So when I finally understood what the Bahá’í faith stood for, it immediately made a lot of sense; it was just what I had figured out and was looking for. However, coming from a staid and solid family background, who never really expressed their emotions much or “got involved with religion”, I wasn`t going to immediately leap into any religion; my parents would have been deeply against any such commitment. The Brighton Bahá’ís were really supportive, encouraging me to not just look at the Bahá’í faith, but to look into and find out about other faiths. This I did, Brighton being like a second London with numerous religions and sects. After nearly three years of attending Bahá’í firesides, reading many Bahá’í books and investigating other faiths, I realised I was simply putting off declaring my faith as a Bahá’í, so I signed the card.

In 1967, I came to the end of my studies and returned to East Yorkshire, to start my teaching career and live with my parents. Unfortunately I knew of no Bahá’ís in the area; the nearest being Muriel Evans in York, an hour’s drive away; I drove there a few times for a feast. I also attended the York winter school; also Harlech summer school. I remember my Persian Bahá’í friend from Hove, Amiron Amiri and myself listening in wonderment to Hand of the Cause John Ferraby. We timidly went up to him and asked for his autograph! He very kindly explained to us how he never gave autographs as he would be afraid of signing something quickly that would be against the faith. I shudder at the temerity of us even asking him.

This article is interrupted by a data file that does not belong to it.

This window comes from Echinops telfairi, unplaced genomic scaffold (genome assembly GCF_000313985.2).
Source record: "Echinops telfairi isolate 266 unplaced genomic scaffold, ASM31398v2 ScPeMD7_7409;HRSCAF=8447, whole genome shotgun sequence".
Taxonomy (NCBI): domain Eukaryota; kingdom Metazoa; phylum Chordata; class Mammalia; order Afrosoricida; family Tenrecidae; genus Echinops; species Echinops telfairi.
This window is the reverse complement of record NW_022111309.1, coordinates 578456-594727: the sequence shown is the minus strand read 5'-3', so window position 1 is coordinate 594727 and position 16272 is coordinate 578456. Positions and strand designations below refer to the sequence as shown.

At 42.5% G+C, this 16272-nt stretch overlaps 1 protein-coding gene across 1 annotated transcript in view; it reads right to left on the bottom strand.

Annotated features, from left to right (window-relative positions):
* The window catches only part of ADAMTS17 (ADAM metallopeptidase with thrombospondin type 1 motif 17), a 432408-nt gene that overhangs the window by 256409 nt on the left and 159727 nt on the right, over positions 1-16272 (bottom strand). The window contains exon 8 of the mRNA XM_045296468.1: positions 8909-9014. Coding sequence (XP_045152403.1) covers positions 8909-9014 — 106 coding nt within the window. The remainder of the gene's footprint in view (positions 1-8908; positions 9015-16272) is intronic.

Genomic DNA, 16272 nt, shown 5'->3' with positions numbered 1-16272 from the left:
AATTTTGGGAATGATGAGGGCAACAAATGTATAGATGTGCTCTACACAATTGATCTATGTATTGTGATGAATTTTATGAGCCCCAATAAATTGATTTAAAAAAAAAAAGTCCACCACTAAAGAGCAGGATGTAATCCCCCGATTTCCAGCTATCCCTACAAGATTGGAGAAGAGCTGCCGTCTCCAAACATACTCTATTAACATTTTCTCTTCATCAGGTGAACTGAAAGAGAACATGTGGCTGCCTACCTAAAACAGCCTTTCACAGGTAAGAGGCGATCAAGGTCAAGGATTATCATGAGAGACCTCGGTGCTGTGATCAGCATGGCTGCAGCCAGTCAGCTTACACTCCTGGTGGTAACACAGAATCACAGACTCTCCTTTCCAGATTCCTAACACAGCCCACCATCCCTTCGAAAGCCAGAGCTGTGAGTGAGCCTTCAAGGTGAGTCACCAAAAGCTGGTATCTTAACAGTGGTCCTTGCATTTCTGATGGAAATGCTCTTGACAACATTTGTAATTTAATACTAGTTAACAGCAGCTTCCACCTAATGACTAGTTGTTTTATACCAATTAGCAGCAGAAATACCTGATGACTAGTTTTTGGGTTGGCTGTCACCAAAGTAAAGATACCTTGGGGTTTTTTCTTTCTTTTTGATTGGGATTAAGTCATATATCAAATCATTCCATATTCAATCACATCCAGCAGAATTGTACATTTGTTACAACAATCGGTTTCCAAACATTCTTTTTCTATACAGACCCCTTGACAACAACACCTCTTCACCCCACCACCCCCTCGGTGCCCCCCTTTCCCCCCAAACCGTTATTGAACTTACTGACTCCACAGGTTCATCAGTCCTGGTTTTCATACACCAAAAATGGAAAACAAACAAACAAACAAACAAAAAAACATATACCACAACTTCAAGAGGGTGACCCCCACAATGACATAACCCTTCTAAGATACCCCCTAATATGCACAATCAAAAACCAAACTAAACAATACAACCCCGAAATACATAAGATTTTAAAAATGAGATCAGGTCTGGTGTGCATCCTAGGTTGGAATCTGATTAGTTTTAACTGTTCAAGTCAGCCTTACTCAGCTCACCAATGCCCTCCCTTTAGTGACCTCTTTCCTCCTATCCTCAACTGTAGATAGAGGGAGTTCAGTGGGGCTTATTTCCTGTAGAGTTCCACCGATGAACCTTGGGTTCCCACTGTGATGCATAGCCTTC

The National Spiritual Assembly asked for volunteers to visit Northampton for a weekend. I volunteered along with Guitty Momen (Bonner). We arrived there with nowhere to stay; answering an advertisement, we actually finished up staying at the local vicarage. We visited local shops, mentioning the Bahá’í faith when the opportunity arose, we visited local Bahá’ís, attempting to inspire them and finally I dragged Guitty along (she was suffering from an awful cold) to a local gathering of the Theosophical Society. I had no idea what they believed in, but as luck or rather God would have it, the speaker they were expecting did not arrive, so having introduced ourselves as Bahá’ís, they asked us to tell them all about the faith. They were curious, asked questions, but were non-commital.

In 1968 I attended the Palermo conference in Sicily along with over 2,000 Bahá’ís; after this we were all allowed to visit the Holy Land for three days; a lovely experience. We circumambulated the perimeter of Bahji, with volunteers telling us all the time to slow down. We finally collected behind the Mansion of Bahá’u’lláh in the olive grove on many rows of wooden benches. The members of the Universal House of Justice and many Hands of the Cause came out at 4.00pm precisely to address those gathered there.